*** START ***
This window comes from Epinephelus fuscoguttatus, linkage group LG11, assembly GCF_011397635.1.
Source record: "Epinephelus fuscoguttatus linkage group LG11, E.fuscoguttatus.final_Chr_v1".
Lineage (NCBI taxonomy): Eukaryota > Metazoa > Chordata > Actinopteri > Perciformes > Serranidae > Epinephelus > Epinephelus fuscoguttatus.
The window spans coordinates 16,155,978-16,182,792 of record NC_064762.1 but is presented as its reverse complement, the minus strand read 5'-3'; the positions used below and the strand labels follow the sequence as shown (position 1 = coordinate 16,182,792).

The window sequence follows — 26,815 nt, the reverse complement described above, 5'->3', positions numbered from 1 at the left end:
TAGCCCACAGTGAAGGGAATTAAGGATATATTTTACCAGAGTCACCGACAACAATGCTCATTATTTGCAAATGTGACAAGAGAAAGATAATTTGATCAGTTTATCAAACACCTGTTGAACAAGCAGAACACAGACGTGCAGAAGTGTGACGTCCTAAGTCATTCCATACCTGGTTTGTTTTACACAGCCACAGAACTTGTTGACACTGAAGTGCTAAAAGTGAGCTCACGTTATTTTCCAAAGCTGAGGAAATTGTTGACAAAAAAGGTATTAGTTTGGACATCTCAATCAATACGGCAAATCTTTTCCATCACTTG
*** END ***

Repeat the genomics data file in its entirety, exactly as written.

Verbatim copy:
This window comes from Epinephelus fuscoguttatus, linkage group LG11, assembly GCF_011397635.1.
Source record: "Epinephelus fuscoguttatus linkage group LG11, E.fuscoguttatus.final_Chr_v1".
Lineage (NCBI taxonomy): Eukaryota > Metazoa > Chordata > Actinopteri > Perciformes > Serranidae > Epinephelus > Epinephelus fuscoguttatus.
The window spans coordinates 16,155,978-16,182,792 of record NC_064762.1 but is presented as its reverse complement, the minus strand read 5'-3'; the positions used below and the strand labels follow the sequence as shown (position 1 = coordinate 16,182,792).

The window sequence follows — 26,815 nt, the reverse complement described above, 5'->3', positions numbered from 1 at the left end:
TAGCCCACAGTGAAGGGAATTAAGGATATATTTTACCAGAGTCACCGACAACAATGCTCATTATTTGCAAATGTGACAAGAGAAAGATAATTTGATCAGTTTATCAAACACCTGTTGAACAAGCAGAACACAGACGTGCAGAAGTGTGACGTCCTAAGTCATTCCATACCTGGTTTGTTTTACACAGCCACAGAACTTGTTGACACTGAAGTGCTAAAAGTGAGCTCACGTTATTTTCCAAAGCTGAGGAAATTGTTGACAAAAAAGGTATTAGTTTGGACATCTCAATCAATACGGCAAATCTTTTCCATCACTTG